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The Producers

Little Broadway came to Adelaide last night, for the opening night of Marie Clark Musical Theatre’s production of The Producers.

This classic, comedy musical, is the story of failing Broadway producer, Max Bialystock (Sam Davy), whose new accountant, Leopold “Leo” Bloom (Kristian Latella), hatch a plot to produce a bad show that will close after one night, enabling them to escape with the remainder of the funds raised for the production. Unfortunately for them, it becomes a hit, and lands them in hot water.

The Arts Theatre was brought to life from the opening moments, as the band, conducted by Musical Director, Serena Cann, produced a stellar foundation for the show, with plenty of pomp, pluck, and pathos, as needed.

Creative frugality manifested a set with just enough to create each scene, although the home of Roger De Bris (Barry Hill) was a standout, complete with sweeping staircase and gold statuette.

Another element that marked this as a polished production was the costuming. Casey Von Einem should be rightfully proud of the array of glitzy and superbly-caricatured costumes she wrangled to give this show a touch of magic.

Across the board, the performances were consistent, with each actor and member of the ensemble rising to their occasions, not only in business and interactions (credit to director, Matt Smith) but also and especially in the dance pieces, in which Broadway-scale numbers were adapted to fit and fill The Arts stage (credit to choreographer, Mike Lapot).

Sam Davy’s performance was reminiscent of Rex Harrison; the character was well drawn, the songs were beautifully emoted and timed, even though there were sections of flatness. That said, there were only a few moments throughout the night when that jarred, for the rest of the show, Davy harrumphed, bellowed, and delivered the sly, heart-on-his-sleeve cheekiness one expects from the “King of Broadway”.

Kristian Latella gave a rewarding performance of the quivering accountant with unfulfilled and terrifying ambition. His bashful demeanour followed a beautiful arc from fear-wracked bean counter to the passion-led husband of Ulla Inga Hansen Benson Yansen Tallen Hallen Svaden Swanson (Lucy Trewin). His voice was as sweet and smooth as honey in parts in perfect counterpoint to Davy’s.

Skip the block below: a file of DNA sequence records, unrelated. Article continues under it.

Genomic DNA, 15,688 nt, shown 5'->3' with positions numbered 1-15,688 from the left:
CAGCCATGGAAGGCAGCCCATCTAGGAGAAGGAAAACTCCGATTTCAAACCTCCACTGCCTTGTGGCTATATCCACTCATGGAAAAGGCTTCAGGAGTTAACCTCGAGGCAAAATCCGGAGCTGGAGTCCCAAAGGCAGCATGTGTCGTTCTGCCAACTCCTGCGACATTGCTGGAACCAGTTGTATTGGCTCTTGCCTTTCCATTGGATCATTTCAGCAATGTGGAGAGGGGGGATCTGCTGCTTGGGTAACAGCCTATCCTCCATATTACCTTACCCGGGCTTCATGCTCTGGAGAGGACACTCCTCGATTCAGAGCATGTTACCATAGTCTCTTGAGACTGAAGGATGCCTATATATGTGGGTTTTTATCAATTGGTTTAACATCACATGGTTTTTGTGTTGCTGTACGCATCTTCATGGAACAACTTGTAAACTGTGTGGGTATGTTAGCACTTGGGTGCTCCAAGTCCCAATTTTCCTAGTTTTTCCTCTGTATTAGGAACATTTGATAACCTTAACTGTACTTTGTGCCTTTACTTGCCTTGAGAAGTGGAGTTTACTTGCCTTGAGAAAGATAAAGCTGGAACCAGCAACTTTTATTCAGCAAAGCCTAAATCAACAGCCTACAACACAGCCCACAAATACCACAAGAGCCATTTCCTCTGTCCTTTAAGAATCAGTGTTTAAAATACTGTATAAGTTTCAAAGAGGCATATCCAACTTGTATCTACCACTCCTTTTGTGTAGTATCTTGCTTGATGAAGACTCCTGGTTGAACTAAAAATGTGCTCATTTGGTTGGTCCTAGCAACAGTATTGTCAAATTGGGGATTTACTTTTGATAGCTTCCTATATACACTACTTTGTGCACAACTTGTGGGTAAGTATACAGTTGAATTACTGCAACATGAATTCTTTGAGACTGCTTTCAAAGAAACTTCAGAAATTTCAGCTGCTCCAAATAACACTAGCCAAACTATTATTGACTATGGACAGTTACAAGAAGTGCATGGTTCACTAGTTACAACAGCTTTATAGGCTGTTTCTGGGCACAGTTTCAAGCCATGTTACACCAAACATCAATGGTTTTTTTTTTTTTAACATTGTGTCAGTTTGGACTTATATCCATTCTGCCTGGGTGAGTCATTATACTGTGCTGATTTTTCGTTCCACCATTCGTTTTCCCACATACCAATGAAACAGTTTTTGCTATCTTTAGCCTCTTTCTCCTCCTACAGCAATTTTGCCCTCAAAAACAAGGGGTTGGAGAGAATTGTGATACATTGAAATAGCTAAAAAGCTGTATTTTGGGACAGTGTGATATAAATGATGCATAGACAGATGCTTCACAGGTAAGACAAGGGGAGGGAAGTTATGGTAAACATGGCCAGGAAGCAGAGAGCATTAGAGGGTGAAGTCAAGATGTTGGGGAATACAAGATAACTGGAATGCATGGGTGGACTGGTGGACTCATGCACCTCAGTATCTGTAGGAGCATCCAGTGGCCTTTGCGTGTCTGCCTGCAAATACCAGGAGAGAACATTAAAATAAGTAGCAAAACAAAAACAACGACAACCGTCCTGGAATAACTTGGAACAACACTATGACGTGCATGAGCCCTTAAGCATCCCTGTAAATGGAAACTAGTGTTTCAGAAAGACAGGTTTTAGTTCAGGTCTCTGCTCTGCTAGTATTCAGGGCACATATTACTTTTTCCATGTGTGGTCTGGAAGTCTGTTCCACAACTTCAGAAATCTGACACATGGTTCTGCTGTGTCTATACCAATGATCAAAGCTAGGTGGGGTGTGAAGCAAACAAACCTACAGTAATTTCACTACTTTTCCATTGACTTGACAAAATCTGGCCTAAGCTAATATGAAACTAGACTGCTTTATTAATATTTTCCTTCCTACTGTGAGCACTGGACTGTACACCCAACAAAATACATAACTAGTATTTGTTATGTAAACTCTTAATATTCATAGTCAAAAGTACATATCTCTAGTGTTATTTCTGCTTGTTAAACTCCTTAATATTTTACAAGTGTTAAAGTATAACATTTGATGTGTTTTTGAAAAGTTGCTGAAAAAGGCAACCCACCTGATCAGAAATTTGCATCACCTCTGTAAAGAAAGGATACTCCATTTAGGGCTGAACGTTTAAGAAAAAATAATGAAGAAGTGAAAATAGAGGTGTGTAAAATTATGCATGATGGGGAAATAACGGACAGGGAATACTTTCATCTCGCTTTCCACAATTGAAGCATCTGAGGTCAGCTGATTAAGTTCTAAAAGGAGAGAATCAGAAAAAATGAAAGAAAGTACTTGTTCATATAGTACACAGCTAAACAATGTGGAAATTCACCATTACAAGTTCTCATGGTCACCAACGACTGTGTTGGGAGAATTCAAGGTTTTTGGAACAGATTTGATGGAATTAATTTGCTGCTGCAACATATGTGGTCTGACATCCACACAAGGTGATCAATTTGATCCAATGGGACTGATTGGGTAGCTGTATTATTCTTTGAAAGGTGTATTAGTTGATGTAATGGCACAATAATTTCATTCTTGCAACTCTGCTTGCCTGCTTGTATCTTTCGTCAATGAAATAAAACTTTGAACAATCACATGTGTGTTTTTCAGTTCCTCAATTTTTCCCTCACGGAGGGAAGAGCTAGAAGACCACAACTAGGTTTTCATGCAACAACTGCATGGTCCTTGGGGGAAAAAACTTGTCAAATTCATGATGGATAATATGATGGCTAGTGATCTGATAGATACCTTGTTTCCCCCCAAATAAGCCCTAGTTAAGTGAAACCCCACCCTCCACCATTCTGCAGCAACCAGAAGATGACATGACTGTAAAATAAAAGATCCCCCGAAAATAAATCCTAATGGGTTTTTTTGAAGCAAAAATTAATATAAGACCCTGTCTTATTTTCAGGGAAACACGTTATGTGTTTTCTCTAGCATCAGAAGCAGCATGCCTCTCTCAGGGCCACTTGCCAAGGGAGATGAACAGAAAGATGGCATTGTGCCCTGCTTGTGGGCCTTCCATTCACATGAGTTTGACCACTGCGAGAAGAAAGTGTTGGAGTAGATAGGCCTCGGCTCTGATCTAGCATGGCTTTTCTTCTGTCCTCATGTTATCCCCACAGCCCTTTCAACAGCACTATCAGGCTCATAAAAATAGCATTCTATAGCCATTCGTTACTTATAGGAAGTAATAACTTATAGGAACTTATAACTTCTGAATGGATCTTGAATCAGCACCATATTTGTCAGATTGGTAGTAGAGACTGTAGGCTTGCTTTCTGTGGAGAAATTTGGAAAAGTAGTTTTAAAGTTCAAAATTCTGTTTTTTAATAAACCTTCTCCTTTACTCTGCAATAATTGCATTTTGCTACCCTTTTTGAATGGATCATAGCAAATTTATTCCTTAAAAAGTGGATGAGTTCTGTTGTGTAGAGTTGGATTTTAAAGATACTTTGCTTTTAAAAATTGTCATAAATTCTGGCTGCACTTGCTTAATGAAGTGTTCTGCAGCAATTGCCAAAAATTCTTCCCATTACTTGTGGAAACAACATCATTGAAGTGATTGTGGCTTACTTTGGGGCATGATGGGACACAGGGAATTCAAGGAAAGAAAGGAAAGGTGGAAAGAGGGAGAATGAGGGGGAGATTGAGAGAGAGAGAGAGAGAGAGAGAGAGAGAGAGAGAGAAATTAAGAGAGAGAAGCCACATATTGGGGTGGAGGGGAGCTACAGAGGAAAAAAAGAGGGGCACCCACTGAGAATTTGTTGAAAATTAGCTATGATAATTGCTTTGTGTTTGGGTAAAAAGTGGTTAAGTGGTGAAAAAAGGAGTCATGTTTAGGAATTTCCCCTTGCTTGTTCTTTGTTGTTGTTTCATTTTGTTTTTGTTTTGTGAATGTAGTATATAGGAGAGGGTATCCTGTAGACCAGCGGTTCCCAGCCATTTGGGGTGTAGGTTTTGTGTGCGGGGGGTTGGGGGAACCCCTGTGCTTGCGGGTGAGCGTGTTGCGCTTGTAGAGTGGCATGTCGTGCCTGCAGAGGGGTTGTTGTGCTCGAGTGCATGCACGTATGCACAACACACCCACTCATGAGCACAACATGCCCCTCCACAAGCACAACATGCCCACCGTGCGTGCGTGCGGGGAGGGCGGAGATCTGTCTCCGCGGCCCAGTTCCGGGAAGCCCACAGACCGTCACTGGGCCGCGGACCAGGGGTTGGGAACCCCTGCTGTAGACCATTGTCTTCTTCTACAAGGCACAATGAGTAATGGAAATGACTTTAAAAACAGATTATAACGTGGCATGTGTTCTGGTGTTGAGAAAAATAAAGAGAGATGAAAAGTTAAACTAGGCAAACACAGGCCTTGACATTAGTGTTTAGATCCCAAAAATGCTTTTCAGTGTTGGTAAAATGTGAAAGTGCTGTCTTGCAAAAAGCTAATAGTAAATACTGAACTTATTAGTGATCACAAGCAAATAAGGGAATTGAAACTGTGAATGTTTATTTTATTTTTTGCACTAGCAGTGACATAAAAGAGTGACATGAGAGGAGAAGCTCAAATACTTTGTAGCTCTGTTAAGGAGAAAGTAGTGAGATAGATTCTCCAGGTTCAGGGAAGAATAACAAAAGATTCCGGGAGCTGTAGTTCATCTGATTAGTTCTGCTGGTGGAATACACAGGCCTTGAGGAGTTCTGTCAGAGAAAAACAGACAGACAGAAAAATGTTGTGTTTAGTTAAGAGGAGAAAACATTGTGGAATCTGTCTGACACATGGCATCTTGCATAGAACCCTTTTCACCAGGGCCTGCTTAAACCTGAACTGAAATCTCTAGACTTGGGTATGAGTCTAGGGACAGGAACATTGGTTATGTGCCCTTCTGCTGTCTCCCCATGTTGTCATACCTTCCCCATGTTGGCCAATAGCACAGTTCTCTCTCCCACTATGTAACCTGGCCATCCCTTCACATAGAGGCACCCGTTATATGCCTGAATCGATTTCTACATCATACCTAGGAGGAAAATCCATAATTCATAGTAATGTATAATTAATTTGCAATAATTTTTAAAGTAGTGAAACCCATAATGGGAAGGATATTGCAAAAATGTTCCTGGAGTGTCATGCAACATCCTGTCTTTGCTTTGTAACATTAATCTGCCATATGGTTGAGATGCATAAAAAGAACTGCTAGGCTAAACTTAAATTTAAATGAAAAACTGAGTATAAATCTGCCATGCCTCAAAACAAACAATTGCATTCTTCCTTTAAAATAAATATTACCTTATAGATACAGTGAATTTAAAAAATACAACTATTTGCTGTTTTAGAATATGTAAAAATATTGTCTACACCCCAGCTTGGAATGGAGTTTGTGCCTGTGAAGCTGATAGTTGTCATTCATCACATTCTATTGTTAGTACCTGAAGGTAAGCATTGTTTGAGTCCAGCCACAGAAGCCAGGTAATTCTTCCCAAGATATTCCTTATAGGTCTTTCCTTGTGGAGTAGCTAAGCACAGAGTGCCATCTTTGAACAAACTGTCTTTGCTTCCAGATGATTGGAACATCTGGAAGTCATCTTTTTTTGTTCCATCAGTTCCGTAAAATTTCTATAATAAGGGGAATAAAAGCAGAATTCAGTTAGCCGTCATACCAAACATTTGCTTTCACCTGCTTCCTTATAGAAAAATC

Trewin held her own as Ulla and perfectly nailed her opening number (When You’ve Got It, Flaunt It!), all the while endearing herself to the audience. As did Barry Hill in his hilariously uber-camp portrayal of Roger De Bris. Aided by his assistant, Carmen Ghia (Ben Todd), Hill exuded self-reverence and flamboyance, and delivered his songs with crisp precision and pride.

The “writer” of Springtime For Hitler (the title song from the fictititious musical in the show), Franz Liebkind, is played by Gus Smith, who not only mastered the comic-timing required of his faux-German numbers, but his voice was a joy to behold.

There was angelic chorus work by “the old ladies”, adding syrup, sugar, and power to many numbers and carrying Davy’s exclamatory blustering to the heavens. And it would be remiss not to mention Sash Elliot from the ensemble. While the ensemble was immaculate all night, there was a special presence and zest in Elliot’s various performances that were captivating and reliably “on” at 120% at all times. It’s also a legal requirement to note that ensemble member and set sponsor, Lance Jones, was typecast as a judge, mirroring his day job as a law professor and barrister – proving that art does imitate life!

Stage Manager, Anthea Brown, managed to oversee a busy night of set changes, ably dealing with a few technical snafus with curtains with great aplomb, very much in the show-must-go-on style spruiked by Bialystock & Bloom.

Spend a couple of hours with the German Ethel Merman and friends and let The Producers invade and occupy your soul with joy in the key of camp!

The Producers, until July 24, The Arts Theatre, Marie Clark Musical Theatre.

4 Responses

    1. Hello Helen, if you re-read the piece, you’ll see the band is mentioned in the third paragraph, before going into any other specifics. Steve

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